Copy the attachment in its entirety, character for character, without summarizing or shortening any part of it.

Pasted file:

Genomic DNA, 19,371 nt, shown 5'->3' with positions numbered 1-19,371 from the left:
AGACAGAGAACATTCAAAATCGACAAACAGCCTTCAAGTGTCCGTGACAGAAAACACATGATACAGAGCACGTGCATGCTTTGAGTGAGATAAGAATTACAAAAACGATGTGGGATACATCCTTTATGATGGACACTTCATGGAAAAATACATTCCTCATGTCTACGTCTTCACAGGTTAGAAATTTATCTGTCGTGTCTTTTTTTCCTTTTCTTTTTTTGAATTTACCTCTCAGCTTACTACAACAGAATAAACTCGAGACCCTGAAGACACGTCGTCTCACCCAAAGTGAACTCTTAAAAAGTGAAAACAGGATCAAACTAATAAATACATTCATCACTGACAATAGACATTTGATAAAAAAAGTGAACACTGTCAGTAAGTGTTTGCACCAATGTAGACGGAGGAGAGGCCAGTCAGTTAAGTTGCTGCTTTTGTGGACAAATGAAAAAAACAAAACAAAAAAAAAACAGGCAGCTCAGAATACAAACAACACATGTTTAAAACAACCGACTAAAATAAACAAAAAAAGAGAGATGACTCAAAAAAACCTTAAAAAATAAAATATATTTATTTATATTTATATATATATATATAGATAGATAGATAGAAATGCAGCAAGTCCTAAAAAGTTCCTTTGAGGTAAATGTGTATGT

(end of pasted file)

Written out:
Genomic DNA, 19,371 nt, shown 5'->3' with positions numbered 1-19,371 from the left:
AGACAGAGAACATTCAAAATCGACAAACAGCCTTCAAGTGTCCGTGACAGAAAACACATGATACAGAGCACGTGCATGCTTTGAGTGAGATAAGAATTACAAAAACGATGTGGGATACATCCTTTATGATGGACACTTCATGGAAAAATACATTCCTCATGTCTACGTCTTCACAGGTTAGAAATTTATCTGTCGTGTCTTTTTTTCCTTTTCTTTTTTTGAATTTACCTCTCAGCTTACTACAACAGAATAAACTCGAGACCCTGAAGACACGTCGTCTCACCCAAAGTGAACTCTTAAAAAGTGAAAACAGGATCAAACTAATAAATACATTCATCACTGACAATAGACATTTGATAAAAAAAGTGAACACTGTCAGTAAGTGTTTGCACCAATGTAGACGGAGGAGAGGCCAGTCAGTTAAGTTGCTGCTTTTGTGGACAAATGAAAAAAACAAAACAAAAAAAAAACAGGCAGCTCAGAATACAAACAACACATGTTTAAAACAACCGACTAAAATAAACAAAAAAAGAGAGATGACTCAAAAAAACCTTAAAAAATAAAATATATTTATTTATATTTATATATATATATATAGATAGATAGATAGAAATGCAGCAAGTCCTAAAAAGTTCCTTTGAGGTAAATGTGTATGT